- Apple introduced privacy labels to apps in the Mac and iOS App Stores.
- These “nutrition labels” aren’t a panacea for Big Tech’s data privacy woes, but rather a measure of triage.
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For context, the labels include three categories: data used to track you, data linked to you, and data not linked to you, with a summary of the specific data falling underneath each category and captured by the app outlined. The rollout of these privacy “nutrition labels” appears to be intended to help assuage consumers’ long-standing data privacy concerns.
Apple’s introduction of privacy labels to apps in the Mac and iOS App Stores is a good first step toward addressing consumers’ data privacy concerns. While the notion of introducing data privacy nutrition labels on apps has been explored in the past, Apple looks to be the first Big Tech player to implement them on a wide scale.
The move could help Apple begin to earn and build the trust of consumers—and in turn, potentially drive increased uptake of Apple devices such as its Series 6 Watch—considering consumers’ high distrust of Big Tech in general. For example, 56% of those surveyed said they wouldn’t trust tech companies like Apple and Google to ensure that their sensitive information remains anonymous, per a Washington Post-University of Maryland national poll conducted in late April.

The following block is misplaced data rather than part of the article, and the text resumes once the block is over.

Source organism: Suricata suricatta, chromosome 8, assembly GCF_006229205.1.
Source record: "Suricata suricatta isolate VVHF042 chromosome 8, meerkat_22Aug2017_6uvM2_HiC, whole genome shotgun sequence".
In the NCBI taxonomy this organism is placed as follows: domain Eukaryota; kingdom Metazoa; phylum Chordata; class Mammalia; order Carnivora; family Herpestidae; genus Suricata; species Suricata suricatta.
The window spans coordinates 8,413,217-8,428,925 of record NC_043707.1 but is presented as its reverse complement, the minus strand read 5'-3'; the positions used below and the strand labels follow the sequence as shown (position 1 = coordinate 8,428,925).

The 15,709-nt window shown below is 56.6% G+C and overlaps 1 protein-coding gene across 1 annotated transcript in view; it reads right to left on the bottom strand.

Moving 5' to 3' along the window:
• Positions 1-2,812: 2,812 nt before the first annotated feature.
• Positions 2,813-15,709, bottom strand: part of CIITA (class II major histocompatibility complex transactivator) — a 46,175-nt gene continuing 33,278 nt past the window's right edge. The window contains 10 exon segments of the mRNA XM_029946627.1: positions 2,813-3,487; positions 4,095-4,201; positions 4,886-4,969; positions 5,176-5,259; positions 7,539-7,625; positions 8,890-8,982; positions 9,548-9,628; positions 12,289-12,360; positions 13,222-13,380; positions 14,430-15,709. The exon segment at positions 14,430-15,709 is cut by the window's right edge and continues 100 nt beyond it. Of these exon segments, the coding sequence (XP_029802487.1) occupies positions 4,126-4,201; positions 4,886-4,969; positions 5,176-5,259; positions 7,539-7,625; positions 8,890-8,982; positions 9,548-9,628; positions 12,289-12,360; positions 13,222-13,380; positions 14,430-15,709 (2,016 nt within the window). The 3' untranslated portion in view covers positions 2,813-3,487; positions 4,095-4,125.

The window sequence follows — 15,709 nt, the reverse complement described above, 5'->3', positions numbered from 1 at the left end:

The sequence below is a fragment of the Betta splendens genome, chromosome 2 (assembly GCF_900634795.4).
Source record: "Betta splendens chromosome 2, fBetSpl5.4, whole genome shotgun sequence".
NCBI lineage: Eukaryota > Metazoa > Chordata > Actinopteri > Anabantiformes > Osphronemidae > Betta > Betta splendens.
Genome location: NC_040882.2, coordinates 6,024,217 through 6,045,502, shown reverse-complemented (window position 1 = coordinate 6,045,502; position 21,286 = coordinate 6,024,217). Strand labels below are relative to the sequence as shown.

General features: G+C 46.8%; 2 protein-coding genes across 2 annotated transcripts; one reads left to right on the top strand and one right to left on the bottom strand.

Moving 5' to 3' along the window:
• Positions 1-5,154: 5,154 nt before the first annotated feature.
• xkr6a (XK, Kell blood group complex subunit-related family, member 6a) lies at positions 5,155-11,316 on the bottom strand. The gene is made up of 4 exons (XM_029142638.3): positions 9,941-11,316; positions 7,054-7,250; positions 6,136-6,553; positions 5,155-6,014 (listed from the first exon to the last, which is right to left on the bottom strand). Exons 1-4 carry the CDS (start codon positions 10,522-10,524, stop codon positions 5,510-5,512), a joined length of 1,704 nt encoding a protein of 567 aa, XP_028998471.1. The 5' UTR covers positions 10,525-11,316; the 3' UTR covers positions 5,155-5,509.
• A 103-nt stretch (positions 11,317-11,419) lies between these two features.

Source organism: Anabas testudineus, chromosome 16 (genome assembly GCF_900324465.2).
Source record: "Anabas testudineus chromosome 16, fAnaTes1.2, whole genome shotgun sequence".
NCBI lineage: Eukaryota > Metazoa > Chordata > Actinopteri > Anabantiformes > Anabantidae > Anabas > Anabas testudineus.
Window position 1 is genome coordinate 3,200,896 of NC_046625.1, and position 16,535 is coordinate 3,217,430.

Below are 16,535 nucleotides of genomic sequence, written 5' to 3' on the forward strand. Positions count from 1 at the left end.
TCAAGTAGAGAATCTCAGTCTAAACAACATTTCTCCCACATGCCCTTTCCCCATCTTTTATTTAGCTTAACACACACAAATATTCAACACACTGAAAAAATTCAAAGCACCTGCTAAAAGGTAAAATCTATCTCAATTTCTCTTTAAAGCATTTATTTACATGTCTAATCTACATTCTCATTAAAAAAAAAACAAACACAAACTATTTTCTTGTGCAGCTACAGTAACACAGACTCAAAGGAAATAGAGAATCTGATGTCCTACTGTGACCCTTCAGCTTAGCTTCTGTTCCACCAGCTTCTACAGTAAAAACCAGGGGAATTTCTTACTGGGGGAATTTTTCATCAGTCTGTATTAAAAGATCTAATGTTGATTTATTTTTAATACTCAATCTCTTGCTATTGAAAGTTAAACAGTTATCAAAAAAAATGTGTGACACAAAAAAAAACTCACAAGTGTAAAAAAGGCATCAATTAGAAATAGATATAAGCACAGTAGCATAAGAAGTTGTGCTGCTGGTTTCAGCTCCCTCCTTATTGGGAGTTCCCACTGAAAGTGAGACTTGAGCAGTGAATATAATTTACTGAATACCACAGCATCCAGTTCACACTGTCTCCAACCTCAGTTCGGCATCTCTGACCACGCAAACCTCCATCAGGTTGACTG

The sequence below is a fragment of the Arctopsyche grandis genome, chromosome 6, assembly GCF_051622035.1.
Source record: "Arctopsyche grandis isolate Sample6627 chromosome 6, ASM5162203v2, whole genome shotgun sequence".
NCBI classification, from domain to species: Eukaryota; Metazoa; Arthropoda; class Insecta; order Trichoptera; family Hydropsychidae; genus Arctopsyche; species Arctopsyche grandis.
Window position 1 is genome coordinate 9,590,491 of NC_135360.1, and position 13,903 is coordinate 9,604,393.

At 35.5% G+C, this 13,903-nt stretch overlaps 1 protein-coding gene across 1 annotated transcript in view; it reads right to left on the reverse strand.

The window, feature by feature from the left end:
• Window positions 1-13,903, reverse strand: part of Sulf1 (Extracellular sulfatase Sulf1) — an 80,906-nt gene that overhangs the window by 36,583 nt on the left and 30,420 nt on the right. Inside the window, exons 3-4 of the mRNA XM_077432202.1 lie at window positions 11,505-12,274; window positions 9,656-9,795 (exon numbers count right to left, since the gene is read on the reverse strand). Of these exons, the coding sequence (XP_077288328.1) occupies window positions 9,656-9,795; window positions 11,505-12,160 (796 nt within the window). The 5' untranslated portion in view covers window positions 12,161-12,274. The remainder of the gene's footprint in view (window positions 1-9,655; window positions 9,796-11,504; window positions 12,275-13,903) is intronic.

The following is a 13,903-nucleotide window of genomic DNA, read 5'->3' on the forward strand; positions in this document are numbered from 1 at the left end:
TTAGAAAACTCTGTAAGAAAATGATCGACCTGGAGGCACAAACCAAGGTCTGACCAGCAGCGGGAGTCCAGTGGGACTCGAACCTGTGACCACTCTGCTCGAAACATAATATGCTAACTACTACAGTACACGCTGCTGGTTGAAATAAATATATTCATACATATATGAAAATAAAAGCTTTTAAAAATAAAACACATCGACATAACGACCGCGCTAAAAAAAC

However, while Apple’s new app privacy labels should give consumers some piece-of-mind concerning the safety of their personal data, they won’t be a panacea for Big Tech’s data privacy woes. Consumers’ Big Tech privacy concerns are deeply entrenched: For example, after Apple and Google launched their codeveloped coronavirus tracking API for iOS and Android smartphones, only 18% of US consumers indicated a willingness to share their personal health data with tech companies, per Deloitte’s 2020 Health Care Consumer Response to COVID-19 survey.
These results underscore the fragile relationship between Big Tech’s handling of consumers’ personal data and consumers themselves, suggesting that Apple’s introduction of privacy nutrition labels is no panacea, but rather a measure of triage.
And while this step by Apple to address consumers’ data privacy and security concerns could be seen by critics as “too little, too late,” it provides a base framework that other tech giants could mirror to at least kickstart the process of assuaging consumers’ deep-seated and abiding concerns over Big Tech’s treatment of their data and privacy.
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